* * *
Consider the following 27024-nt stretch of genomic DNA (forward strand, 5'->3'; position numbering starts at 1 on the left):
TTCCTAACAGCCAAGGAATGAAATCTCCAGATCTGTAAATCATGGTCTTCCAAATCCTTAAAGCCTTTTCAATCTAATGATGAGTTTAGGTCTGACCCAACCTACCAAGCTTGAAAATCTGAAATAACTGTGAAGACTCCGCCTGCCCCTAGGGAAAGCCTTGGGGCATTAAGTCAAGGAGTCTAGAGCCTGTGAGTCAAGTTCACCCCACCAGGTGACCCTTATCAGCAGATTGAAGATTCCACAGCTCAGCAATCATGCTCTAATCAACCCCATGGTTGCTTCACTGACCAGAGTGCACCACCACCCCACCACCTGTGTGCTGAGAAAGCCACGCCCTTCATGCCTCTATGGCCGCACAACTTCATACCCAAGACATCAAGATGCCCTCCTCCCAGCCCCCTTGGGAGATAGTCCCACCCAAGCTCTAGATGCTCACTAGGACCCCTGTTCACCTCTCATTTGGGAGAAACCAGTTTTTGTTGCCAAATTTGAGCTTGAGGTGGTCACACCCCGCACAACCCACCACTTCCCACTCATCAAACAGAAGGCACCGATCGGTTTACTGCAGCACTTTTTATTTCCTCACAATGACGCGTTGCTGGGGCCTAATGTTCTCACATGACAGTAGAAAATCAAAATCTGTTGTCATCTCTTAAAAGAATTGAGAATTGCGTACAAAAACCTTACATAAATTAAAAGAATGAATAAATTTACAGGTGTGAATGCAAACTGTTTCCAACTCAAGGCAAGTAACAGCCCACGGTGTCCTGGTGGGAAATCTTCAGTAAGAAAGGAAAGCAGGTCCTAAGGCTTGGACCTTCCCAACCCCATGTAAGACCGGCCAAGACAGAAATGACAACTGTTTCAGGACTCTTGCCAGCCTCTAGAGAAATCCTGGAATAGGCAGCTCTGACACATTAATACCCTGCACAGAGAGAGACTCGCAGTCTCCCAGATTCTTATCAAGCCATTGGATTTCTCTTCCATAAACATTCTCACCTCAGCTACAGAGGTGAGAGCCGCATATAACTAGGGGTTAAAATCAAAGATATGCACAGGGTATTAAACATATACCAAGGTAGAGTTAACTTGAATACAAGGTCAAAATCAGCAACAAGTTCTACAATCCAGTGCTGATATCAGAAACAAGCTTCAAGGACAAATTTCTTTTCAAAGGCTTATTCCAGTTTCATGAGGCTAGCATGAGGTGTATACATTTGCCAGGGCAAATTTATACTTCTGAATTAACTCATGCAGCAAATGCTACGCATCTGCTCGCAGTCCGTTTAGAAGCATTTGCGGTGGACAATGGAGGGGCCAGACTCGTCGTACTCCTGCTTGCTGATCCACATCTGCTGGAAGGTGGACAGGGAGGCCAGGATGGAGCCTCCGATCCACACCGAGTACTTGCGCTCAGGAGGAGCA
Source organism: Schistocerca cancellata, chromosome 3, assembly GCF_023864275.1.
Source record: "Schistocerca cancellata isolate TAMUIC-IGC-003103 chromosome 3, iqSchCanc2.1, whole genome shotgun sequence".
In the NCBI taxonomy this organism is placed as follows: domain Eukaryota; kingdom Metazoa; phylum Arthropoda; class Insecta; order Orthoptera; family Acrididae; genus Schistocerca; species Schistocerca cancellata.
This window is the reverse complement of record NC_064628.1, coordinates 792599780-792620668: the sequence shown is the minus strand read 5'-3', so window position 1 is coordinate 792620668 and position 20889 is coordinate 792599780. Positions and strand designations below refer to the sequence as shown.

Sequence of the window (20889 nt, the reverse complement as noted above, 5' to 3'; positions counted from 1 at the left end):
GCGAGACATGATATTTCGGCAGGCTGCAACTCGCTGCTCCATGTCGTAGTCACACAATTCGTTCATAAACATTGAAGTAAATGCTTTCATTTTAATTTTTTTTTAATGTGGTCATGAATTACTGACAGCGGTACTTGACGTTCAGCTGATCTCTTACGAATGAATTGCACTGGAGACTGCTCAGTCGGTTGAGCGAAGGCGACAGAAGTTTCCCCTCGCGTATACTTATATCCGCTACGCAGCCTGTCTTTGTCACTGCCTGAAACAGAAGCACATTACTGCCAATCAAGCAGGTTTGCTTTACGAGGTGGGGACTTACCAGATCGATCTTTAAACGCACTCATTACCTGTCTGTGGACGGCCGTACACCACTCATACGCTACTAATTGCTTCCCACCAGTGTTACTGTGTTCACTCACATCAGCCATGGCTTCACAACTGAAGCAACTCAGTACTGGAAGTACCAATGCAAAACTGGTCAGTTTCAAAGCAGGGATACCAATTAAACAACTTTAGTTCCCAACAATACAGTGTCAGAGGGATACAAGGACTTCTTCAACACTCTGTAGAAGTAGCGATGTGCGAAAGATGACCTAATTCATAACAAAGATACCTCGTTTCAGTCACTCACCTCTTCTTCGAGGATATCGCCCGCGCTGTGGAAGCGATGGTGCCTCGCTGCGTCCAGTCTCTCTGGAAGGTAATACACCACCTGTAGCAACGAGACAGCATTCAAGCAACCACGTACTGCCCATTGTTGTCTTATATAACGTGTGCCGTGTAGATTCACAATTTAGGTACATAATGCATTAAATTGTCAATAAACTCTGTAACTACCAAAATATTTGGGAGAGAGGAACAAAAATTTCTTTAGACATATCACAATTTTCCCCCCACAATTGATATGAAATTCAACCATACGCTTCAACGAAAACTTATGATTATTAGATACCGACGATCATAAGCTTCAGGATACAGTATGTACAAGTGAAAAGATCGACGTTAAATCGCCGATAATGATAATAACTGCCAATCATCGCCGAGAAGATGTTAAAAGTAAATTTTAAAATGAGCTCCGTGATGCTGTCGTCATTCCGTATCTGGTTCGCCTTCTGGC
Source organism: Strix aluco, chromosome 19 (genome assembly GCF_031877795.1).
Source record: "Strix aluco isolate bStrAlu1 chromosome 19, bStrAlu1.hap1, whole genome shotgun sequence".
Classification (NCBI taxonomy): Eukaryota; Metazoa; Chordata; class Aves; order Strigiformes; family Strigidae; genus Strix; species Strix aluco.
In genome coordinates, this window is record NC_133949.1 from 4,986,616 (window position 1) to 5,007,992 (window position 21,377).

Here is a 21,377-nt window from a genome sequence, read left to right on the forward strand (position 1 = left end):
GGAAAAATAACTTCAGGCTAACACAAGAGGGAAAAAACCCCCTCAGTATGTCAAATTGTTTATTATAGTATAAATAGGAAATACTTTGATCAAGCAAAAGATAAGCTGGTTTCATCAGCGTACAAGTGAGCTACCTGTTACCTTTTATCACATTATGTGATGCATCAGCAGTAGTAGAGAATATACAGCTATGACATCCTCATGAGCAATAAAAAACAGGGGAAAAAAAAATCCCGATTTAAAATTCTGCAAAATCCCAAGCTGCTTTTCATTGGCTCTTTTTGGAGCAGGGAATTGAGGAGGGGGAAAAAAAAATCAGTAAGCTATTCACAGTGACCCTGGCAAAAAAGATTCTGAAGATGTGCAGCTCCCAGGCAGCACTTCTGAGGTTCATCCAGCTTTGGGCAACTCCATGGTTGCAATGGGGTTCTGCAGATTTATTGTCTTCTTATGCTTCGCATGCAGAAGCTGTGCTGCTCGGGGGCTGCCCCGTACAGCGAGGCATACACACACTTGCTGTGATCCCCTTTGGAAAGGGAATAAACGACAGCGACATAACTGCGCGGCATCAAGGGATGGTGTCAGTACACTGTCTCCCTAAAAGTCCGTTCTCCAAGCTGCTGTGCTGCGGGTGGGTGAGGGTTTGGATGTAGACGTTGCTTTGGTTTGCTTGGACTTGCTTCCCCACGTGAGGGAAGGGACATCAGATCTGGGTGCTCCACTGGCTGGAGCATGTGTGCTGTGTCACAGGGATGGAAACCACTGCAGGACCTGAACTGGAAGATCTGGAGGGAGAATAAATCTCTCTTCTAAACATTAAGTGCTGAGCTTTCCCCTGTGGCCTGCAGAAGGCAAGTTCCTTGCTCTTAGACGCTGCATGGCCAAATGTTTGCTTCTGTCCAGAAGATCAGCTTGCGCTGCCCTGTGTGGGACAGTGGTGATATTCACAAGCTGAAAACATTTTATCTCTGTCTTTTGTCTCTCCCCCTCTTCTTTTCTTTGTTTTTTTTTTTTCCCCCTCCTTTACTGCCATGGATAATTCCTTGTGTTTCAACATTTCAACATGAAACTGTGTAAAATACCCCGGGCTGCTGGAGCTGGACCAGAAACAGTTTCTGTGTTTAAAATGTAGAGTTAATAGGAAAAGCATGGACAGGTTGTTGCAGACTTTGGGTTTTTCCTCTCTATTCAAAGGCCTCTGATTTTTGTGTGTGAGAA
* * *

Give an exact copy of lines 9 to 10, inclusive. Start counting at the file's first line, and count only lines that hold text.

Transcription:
Source organism: Strix aluco, chromosome 19 (genome assembly GCF_031877795.1).
Source record: "Strix aluco isolate bStrAlu1 chromosome 19, bStrAlu1.hap1, whole genome shotgun sequence".